My name is Isaac! I grew up in Blackfoot, ID where I have an awesome family and amazing friends. I would guess most people would look at my upbringing and say it was pretty good. School seemed to come easy enough. I made lots of friends and was liked by my teachers. I played sports and was on our high school soccer team. I obnoxiously cheered with other students at football games. I was in student government and a bunch of different clubs. I wrote HAGS (Have a great summer) on my friend’s yearbooks after seeing how many times we each showed up in them. Overall, high school was pretty enjoyable and I fit in well and was even respected by most of my peers. However, my life took a pretty drastic change shortly after graduating. Not that anyone outside of my own head would know it, but a confusing battle I didn’t even understand was occurring inside me. Shortly after graduation I began the long process of coming to terms with being gay.
I didn’t actually think I was gay for a long time. In fact, people would occasionally ask me if I was gay while I was growing up and I would respond with a certain, “No, I am not gay.” This would be followed by an awkward apology or joke to make the situation better. To those people who asked, I guess you knew before I did because I genuinely didn’t know I was gay at that time. I hear people say they knew form a young age they were “different.” I had no idea. I think I was Naïve about it and always pushed those feelings to some deep dark abysmal crevice in the back of my mind. I couldn’t come to terms with it. I just couldn’t. I ignored those feelings and pushed through life. After graduation I went to college at Brigham Young University, made lots of friends, and served a mission in Chile. I remember having a prompting and a thought about two months before I came home from Chile. It literally came out of nowhere. However, I heard a voice in my head say, “You will have to learn how to deal with these feelings.” I knew that prompting was addressing my attraction to men, but I still ignored it. Being gay was not going to fit into my life plan, so I figured I could work around it.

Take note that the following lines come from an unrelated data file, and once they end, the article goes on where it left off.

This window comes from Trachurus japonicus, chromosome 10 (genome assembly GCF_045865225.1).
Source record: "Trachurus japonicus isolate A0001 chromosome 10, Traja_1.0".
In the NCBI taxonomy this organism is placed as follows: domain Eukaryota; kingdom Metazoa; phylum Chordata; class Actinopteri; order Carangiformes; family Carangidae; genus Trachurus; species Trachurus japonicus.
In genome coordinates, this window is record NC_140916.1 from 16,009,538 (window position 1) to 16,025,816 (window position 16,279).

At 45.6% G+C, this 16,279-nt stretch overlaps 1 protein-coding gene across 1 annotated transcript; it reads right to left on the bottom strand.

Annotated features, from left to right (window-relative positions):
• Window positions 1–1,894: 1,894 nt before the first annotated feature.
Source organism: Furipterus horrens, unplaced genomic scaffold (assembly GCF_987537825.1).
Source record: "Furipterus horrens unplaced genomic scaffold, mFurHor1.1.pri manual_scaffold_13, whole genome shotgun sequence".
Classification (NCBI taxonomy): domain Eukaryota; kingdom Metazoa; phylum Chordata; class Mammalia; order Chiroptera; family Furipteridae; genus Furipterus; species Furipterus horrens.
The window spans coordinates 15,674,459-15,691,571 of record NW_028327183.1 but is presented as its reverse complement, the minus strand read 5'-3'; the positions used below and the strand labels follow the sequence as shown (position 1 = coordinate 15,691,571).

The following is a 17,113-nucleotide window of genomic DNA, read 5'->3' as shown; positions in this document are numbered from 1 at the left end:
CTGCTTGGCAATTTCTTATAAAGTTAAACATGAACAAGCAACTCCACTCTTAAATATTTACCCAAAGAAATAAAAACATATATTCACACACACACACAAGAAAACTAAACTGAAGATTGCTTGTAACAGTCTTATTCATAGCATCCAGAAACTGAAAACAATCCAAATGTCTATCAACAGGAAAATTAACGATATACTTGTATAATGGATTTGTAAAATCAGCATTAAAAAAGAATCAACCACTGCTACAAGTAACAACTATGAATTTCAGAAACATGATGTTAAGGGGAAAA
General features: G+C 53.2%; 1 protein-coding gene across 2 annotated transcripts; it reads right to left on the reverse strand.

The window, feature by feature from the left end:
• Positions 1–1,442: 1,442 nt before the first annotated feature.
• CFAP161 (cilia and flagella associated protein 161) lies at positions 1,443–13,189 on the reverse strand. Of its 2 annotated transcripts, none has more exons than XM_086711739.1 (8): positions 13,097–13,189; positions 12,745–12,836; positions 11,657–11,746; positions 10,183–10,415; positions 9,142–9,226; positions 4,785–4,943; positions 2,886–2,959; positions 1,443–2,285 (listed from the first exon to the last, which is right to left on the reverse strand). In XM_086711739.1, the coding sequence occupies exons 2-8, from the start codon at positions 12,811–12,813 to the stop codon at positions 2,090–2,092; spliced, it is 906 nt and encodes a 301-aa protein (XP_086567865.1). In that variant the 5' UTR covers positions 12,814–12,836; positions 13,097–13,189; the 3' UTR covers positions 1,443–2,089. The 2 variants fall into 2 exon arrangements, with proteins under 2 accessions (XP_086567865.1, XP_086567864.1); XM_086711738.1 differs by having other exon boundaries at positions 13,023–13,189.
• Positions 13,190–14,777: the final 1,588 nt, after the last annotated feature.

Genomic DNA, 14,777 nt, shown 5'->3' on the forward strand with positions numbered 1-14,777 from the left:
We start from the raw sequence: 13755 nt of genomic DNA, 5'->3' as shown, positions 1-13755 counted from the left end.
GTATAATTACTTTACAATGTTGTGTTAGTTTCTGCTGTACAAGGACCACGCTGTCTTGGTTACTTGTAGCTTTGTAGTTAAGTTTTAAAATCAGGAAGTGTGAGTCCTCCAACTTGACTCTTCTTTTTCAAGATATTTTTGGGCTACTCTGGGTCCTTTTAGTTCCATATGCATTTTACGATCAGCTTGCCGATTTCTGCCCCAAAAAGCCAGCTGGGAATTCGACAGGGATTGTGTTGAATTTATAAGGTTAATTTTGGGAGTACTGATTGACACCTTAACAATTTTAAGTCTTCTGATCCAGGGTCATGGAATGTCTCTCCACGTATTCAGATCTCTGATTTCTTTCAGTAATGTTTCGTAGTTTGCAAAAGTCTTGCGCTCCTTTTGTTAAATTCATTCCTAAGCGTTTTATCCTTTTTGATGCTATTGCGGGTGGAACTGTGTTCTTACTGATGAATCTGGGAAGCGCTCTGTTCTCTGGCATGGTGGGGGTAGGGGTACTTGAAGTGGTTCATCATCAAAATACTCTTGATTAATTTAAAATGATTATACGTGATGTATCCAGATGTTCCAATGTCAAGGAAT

When I came back to BYU, I was convinced that I would find a girl and we would be married for time and all eternity. However, I quickly realized that dating was not fun. Especially when you go on group dates and you find yourself more attracted to the other guys in the group than your date. I still hadn’t consciously admitted to myself yet that I was gay. The day I knew I had to do something about all of this may seem insignificant, but it had a huge impact on me. It was the day I held open the door for some random guy who I thought was cute. I got butterflies in my stomach and felt a wave of dread come over me. I realized that these feelings I couldn’t just ignore or make go away anymore. They were constantly resurfacing. They came so naturally to me, whereas I never felt anything for the girls I was trying to date. I remember being devastated as I finally admitted to myself I was gay. I didn’t know what to think of myself. I didn’t know what to do. I was scared. I walked over to a computer in the library and sat down and stared at a blank monitor for 30 minutes trying not to mentally breakdown in public. I didn’t know how this would affect my life. I thought my family would still love me, but what if they didn’t. I hoped my friends would never find out because I felt like I was broken. I couldn’t comprehend how this would affect my life in the church. I didn’t know anything and I felt so alone because I didn’t tell anyone. I didn’t want anyone to know. Outwardly I tried to exemplify a happy person. However, I struggled with self-confidence. I didn’t like who I was.
I didn’t want to be gay, but it was something out of my control. I pushed myself away from any real friendships with guys because I didn’t want them to find out and treat me differently. I thought if they “found out” I would be rejected. I felt so uncomfortable in my own skin. I definitely tried to avoid playing sports even though that was something I enjoyed in high school. I thought that because I was gay there was a certain life style that I had to live. I was completely overwhelmed and navigating these feelings by myself really affected me in a negative way. I didn’t know how to cope with my feelings in a healthy way and life became really hard and I needed help.